GLOBETROTTER

French lessons

Columnists love columns which write themselves and, thanks to the wonders of modern technology, this is one of those rare beasts, for it wrote itself as I stood beside the Champs Elysees on Sunday afternoon waiting for the Tour de France to arrive. I didn't have a pen (journalists never do) but I was busy all the time tapping ideas into the electronic note section of my mobile phone, a creation of those clever people at Motorola.

When you think about it the idea of standing for a couple of hours to watch a two or three second flash of colored shirts on high-speed bicycles makes very little sense but, I guess, it is one of those things that one just does in order to say one has done it. Not surprisingly, I spent most of the time trying to amuse a small boy who kept saying "I'm getting bored waiting" and being moved on from all the good viewing spots by efficious members of the CRS (the French riot police who are sworn to kill their own grannies if they have to).

It was, however, something of an education.

What they don't tell you about the Tour de France is that wherever the two hundred riders (a number which decreases by the day) go they are preceded by an extraordinary 200-vehicle advertising convoy, known as "le caravan publicitaire". This promotes around 40 companies which have all signed up as partners to the Tour de France. It takes 45 minutes for them all to pass by and it is a very odd thing to watch because it features a bizarre combination of unlikely vehicles designed to promote the product in question. This can range from a string of big red trucks with Norbert Dentressangle written on the side to mobile pork pate pots or butane canisters on wheels. It is a carnival and while the TV audiences are the thing that the sponsors are really after, the caravan publicitaire certainly gets the crowd in the right mood with its 600 drivers, dancing girls, tumblers and rollerskaters. And it is a bargain because to have three vehicles running in the caravan costs only $18,500. The dancers are not paid a huge amount but do it because they get to tour France with free board and lodging and they enjoy whatever partying goes on when the race ends each day...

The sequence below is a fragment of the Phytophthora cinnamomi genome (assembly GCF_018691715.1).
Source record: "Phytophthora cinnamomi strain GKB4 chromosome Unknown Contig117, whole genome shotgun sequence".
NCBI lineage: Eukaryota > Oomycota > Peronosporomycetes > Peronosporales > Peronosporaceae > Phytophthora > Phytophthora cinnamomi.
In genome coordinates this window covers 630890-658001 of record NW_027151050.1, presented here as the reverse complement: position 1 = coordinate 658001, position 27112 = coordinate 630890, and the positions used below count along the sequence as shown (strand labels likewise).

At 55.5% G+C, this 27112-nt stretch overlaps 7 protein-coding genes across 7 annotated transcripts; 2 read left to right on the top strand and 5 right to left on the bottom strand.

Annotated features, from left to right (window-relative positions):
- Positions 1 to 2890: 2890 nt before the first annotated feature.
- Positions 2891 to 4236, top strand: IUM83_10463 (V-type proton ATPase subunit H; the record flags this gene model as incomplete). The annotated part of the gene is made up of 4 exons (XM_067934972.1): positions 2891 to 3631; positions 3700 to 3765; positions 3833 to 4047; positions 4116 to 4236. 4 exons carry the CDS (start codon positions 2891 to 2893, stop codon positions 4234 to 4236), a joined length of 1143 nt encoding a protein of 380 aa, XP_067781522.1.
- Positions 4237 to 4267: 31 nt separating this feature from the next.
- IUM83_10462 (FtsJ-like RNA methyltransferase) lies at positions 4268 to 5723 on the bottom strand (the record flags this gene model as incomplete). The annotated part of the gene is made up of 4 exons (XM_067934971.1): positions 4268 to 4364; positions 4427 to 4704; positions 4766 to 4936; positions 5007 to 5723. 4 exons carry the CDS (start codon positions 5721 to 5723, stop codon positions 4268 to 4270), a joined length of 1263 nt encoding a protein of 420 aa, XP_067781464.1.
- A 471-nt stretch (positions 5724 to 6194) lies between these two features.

It is estimated that there are 15m people who line the roads of France in the course of the Tour and the advertising convoy makes the most of it. There are a wild selection of official Tour partners including a bank, a sausage company, a department store and a cheese firm.

The idea dates back to 1930 when the Tour switched from commercially-backed teams to national entries and it was retained when the commercial teams came back again in the 1960s. It was felt at the time that the publicity caravan was as much a part of the show as was the sudden flash of cyclists. The caravan certainly helps entertain and enliven the crowd when it passes an hour before the riders even if it is mindless entertainment.